Despite the poor weather conditions, there was a tremendous turnout of stock for this year’s Co Fermanagh Show Farmers Guardian’s Show Business winner. Richard Halloran reports
Fermanagh is the traditional finale to the summer showing season in Northern Ireland. As well as attracting entries from breeders right across he province. The event is unique in providing pedigree and commercial farmers in Fermanagh with a specific incentive to show their animals in the form of the Vaughan Trust, which hosts a range of beef and sheep classes, specifically for producers farming within the county boundary.
The All Ireland dairy championship this year was won by the McLean family from Bushmils in Co Antrim with their home-bred Holstein third calver Priestland 495 Shott Bedazzle.
The Shottle daughter, calved in April and is currently giving 50 litres of milk a day. Judge, Paul Hannon from Co Limerick, described her as having tremendous all round dairy strength. He said: “The cow is not overly tall but still has tremendous scope. I was very impressed by her openness of rib, a tremendous rear udder attachments plus excellent feet and legs.
Mr McLean said: “Our aim is to flush her twice over the next few of months, initially to Atwood, using sexed semen. She will then be put back in calf and aimed at the UK Dairy Expo in the spring of 2017. We have already used her on a flushing programme whe she produced 21 Grade 1 embryos.”
Bedazzle has won four breed titles and three inter-breed championships during the 2015 show season in Northern Ireland.
The reserve champion Holstein Lisnacloon Stanelycup Amy – exhibited and bred by William Hunter, North Co Tyrone – went on to secure the reserve dairy inter-breed award. The judge described the daughter of Gillette Stanleycup as an excellent young cow with tremendous potential for the future.
The pedigree beef championship was won by the Matchett family, from the Birches area of Co Armagh. Their home-bred Aberdeen-Angus cow, Birches Lady Heather M026, by Carringroe Fred, caught the eye of the judge, John Applebee, who described her as an almost perfect example of the Angus breed. The presence of her April-born bull calf by Birches Lord Heath, highlighted the cow’s value as a breeding animal. Lady Heather had previously secured inter-breed reserve title at Lurgan Show and was the Angus Ulster Champion in 2014.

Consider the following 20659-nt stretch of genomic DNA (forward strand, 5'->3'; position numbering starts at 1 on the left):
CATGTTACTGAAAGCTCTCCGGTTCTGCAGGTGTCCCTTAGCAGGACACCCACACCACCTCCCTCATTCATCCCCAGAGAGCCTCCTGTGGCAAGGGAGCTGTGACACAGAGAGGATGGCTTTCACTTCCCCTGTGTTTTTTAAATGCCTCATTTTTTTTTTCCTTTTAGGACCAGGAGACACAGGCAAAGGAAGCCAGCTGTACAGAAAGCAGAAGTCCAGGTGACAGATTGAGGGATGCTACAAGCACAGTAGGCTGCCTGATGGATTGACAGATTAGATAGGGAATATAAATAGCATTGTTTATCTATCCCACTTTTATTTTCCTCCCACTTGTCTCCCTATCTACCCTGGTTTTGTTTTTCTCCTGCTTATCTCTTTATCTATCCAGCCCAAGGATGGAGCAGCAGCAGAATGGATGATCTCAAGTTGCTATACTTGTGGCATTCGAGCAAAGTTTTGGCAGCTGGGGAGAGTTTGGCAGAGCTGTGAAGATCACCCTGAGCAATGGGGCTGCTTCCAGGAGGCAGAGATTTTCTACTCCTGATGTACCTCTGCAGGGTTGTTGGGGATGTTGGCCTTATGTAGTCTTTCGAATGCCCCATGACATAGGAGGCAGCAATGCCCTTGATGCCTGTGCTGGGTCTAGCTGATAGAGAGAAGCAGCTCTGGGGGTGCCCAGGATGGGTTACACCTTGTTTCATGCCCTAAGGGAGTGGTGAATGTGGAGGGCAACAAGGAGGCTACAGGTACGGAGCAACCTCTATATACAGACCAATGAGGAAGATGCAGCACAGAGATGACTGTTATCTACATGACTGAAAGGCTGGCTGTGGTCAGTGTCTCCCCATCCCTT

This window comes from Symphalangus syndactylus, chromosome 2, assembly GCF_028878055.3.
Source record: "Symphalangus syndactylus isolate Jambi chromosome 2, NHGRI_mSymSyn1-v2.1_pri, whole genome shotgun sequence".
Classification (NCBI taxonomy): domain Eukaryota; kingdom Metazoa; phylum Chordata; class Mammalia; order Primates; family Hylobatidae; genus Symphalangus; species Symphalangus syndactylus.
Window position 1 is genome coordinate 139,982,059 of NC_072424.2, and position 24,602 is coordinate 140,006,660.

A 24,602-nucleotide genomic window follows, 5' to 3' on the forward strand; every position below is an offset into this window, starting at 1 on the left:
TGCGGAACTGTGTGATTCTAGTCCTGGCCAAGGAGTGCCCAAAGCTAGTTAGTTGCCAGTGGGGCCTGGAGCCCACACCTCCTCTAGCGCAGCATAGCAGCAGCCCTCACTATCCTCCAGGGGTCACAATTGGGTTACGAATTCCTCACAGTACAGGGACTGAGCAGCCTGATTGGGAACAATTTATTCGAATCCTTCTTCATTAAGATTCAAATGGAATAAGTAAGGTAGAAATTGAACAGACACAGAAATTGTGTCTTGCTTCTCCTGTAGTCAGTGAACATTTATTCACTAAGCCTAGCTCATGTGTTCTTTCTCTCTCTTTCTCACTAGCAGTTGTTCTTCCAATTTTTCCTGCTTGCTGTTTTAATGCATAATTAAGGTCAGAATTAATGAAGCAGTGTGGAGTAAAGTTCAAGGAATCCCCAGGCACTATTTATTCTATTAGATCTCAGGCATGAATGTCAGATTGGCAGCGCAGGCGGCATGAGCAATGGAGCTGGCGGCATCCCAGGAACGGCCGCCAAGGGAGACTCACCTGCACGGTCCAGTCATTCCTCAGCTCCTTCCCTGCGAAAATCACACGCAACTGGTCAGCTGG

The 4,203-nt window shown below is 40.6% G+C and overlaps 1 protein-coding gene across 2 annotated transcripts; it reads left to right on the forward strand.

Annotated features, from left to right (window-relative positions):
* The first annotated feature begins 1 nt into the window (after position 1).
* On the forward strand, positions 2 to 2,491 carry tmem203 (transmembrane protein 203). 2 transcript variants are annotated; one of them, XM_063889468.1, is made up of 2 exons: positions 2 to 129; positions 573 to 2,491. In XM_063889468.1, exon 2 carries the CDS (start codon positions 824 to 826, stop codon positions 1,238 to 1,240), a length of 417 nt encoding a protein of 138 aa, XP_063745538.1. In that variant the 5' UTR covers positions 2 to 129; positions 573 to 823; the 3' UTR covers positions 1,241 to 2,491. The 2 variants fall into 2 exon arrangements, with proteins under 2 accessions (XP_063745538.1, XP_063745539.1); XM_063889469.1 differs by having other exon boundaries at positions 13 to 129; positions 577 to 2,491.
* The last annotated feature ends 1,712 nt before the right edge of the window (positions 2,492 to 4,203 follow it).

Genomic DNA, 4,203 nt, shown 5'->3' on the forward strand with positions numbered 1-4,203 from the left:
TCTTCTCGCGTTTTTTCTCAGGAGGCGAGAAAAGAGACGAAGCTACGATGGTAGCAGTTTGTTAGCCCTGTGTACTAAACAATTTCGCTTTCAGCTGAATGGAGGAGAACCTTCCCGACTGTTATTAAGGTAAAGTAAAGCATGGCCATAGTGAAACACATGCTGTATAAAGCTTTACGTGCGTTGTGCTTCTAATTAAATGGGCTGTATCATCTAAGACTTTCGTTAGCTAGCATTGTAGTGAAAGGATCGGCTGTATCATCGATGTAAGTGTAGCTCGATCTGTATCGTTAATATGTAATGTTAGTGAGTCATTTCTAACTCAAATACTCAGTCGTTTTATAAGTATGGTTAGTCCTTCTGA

The Birches herd comprises 18 cows, with the Matchetts’ pedigree Angus enterprise complementing an extensive commercial beef finishing operation. Mr Matchett said: “The pedigree cattle were initially purchased for the children, very much as a hobby, but it is now a growing business. We cannot keep up with demand for young bulls and pedigree females. Much of this is being driven by the ongoing success of the Angus quality beef scheme in Northern Ireland.”
The reserve pedigree beef title went to Co Fermanagh Hereford breeder David Wilson with his young bull Lisrace Lumberjack, by Ballyaville Lifeliner. Judge John Applebe, Clonakilty, described the animal as having all the traits required of a top quality breeding animal. The bull was sired by Ballyaville Lifeliner.
Desmond Knox, from Kesh, took the sheep inter-bred championship with a two shear Rouge ram, bred by his brother, George and nephew Albert, from Crumlin in Co Antrim, owners of the Kinsella flock. Judge, David Mawhinney described his champion as a breeding ram with tremendous potential.
The Texel classes were extremely competitive at the show. Recent weeks have seen Augher-based Louise Breen, pitting her wits against Omagh-based Brian Williamson and Adrian Liggett. Breen won the inter breed sheep championship at Limavady with her two-shear ewe while Wilson and Liggett took home similar honours at Antrim and Augher with their two-shear breeding female. But on the day Louise brought the Texel championship rosette back home to South Tyrone.